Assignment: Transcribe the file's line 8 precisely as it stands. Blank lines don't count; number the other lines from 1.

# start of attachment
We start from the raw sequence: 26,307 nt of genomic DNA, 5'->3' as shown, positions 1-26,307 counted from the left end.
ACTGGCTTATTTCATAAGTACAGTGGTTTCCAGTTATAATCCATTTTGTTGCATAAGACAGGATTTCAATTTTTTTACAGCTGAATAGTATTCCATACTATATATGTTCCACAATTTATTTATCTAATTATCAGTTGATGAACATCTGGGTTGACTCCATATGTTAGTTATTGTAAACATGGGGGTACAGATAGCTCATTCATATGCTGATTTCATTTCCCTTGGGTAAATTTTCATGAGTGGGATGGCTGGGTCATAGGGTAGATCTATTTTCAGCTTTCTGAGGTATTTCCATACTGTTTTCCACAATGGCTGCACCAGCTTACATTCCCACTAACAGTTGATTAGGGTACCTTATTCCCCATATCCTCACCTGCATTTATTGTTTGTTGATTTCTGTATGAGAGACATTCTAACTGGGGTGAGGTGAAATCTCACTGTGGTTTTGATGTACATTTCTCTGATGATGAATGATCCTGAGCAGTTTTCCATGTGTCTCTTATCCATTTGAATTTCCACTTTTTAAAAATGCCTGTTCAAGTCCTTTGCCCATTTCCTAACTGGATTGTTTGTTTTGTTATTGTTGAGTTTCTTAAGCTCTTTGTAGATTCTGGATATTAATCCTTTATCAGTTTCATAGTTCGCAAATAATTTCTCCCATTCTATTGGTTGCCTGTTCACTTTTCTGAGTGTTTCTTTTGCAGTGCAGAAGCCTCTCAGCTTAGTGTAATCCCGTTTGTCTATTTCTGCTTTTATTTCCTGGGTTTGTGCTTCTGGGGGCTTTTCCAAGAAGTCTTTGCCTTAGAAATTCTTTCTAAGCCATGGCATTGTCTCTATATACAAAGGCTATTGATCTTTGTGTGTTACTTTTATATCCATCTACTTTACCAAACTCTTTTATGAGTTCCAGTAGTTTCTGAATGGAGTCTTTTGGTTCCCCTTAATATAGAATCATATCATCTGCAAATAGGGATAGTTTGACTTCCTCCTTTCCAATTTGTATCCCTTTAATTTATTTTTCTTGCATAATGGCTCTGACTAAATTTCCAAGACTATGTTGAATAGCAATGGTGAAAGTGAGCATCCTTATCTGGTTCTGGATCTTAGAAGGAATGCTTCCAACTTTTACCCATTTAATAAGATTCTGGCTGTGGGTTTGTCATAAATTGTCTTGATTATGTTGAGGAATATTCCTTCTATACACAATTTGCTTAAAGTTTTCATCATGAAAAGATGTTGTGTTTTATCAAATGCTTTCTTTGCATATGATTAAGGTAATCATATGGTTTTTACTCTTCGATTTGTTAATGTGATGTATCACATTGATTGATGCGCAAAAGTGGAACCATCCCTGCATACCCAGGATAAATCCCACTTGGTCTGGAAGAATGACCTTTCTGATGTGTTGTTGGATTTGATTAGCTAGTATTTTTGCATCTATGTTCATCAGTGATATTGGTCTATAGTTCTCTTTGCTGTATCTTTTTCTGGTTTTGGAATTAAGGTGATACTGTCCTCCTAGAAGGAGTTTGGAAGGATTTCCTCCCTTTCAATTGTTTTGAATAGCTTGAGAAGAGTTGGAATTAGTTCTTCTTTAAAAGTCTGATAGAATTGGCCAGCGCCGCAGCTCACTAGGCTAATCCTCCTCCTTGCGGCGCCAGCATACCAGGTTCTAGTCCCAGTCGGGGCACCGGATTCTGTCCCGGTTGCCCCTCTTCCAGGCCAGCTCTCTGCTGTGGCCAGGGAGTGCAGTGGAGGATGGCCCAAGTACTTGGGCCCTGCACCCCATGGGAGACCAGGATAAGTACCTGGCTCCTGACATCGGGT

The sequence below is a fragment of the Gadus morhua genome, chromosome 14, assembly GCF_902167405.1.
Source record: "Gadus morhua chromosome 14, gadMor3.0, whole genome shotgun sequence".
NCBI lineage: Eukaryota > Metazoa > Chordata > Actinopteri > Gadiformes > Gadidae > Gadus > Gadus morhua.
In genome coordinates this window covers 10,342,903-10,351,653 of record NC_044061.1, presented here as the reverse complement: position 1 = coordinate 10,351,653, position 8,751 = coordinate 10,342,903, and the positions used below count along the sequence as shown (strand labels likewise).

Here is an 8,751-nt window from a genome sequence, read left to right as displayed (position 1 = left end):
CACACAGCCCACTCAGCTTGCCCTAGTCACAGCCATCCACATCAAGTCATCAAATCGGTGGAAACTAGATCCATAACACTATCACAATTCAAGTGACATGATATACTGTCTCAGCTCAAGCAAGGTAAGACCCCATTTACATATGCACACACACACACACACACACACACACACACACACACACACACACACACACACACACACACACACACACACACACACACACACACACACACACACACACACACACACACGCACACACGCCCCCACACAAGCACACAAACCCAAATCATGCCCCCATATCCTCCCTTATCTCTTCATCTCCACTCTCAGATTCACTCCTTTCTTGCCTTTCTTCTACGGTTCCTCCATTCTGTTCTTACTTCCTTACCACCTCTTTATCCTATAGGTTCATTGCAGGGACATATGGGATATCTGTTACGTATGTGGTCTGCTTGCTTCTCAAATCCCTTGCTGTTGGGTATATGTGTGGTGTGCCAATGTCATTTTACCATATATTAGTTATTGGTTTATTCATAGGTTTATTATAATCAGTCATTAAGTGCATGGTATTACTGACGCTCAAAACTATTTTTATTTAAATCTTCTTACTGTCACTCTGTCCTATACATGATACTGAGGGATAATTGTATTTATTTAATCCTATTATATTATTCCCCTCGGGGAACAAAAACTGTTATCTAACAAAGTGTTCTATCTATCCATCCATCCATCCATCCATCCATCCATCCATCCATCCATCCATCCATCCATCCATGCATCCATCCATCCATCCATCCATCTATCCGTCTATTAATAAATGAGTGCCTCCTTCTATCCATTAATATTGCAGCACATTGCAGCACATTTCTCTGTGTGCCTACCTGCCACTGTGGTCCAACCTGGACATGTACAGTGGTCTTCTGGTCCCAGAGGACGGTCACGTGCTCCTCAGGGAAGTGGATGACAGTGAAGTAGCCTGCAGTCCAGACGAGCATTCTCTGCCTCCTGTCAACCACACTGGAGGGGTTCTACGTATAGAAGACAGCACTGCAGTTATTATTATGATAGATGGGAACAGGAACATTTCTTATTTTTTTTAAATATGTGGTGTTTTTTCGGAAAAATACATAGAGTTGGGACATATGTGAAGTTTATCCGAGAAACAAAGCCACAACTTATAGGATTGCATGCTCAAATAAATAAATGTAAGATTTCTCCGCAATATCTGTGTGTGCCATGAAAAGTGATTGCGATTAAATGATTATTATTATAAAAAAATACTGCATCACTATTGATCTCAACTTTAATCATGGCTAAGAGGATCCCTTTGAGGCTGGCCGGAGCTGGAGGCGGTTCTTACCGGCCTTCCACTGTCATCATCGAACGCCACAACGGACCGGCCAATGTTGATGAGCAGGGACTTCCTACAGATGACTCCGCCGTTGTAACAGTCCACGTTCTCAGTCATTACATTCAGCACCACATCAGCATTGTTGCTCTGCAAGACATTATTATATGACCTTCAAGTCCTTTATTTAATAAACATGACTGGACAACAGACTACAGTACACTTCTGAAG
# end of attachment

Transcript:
CACACAGCCCACTCAGCTTGCCCTAGTCACAGCCATCCACATCAAGTCATCAAATCGGTGGAAACTAGATCCATAACACTATCACAATTCAAGTGACATGATATACTGTCTCAGCTCAAGCAAGGTAAGACCCCATTTACATATGCACACACACACACACACACACACACACACACACACACACACACACACACACACACACACACACACACACACACACACACACACACACACACACACACACACACACACACGCACACACGCCCCCACACAAGCACACAAACCCAAATCATGCCCCCATATCCTCCCTTATCTCTTCATCTCCACTCTCAGATTCACTCCTTTCTTGCCTTTCTTCTACGGTTCCTCCATTCTGTTCTTACTTCCTTACCACCTCTTTATCCTATAGGTTCATTGCAGGGACATATGGGATATCTGTTACGTATGTGGTCTGCTTGCTTCTCAAATCCCTTGCTGTTGGGTATATGTGTGGTGTGCCAATGTCATTTTACCATATATTAGTTATTGGTTTATTCATAGGTTTATTATAATCAGTCATTAAGTGCATGGTATTACTGACGCTCAAAACTATTTTTATTTAAATCTTCTTACTGTCACTCTGTCCTATACATGATACTGAGGGATAATTGTATTTATTTAATCCTATTATATTATTCCCCTCGGGGAACAAAAACTGTTATCTAACAAAGTGTTCTATCTATCCATCCATCCATCCATCCATCCATCCATCCATCCATCCATCCATCCATCCATCCATGCATCCATCCATCCATCCATCCATCTATCCGTCTATTAATAAATGAGTGCCTCCTTCTATCCATTAATATTGCAGCACATTGCAGCACATTTCTCTGTGTGCCTACCTGCCACTGTGGTCCAACCTGGACATGTACAGTGGTCTTCTGGTCCCAGAGGACGGTCACGTGCTCCTCAGGGAAGTGGATGACAGTGAAGTAGCCTGCAGTCCAGACGAGCATTCTCTGCCTCCTGTCAACCACACTGGAGGGGTTCTACGTATAGAAGACAGCACTGCAGTTATTATTATGATAGATGGGAACAGGAACATTTCTTATTTTTTTTAAATATGTGGTGTTTTTTCGGAAAAATACATAGAGTTGGGACATATGTGAAGTTTATCCGAGAAACAAAGCCACAACTTATAGGATTGCATGCTCAAATAAATAAATGTAAGATTTCTCCGCAATATCTGTGTGTGCCATGAAAAGTGATTGCGATTAAATGATTATTATTATAAAAAAATACTGCATCACTATTGATCTCAACTTTAATCATGGCTAAGAGGATCCCTTTGAGGCTGGCCGGAGCTGGAGGCGGTTCTTACCGGCCTTCCACTGTCATCATCGAACGCCACAACGGACCGGCCAATGTTGATGAGCAGGGACTTCCTACAGATGACTCCGCCGTTGTAACAGTCCACGTTCTCAGTCATTACATTCAGCACCACATCAGCATTGTTGCTCTGCAAGACATTATTATATGACCTTCAAGTCCTTTATTTAATAAACATGACTGGACAACAGACTACAGTACACTTCTGAAG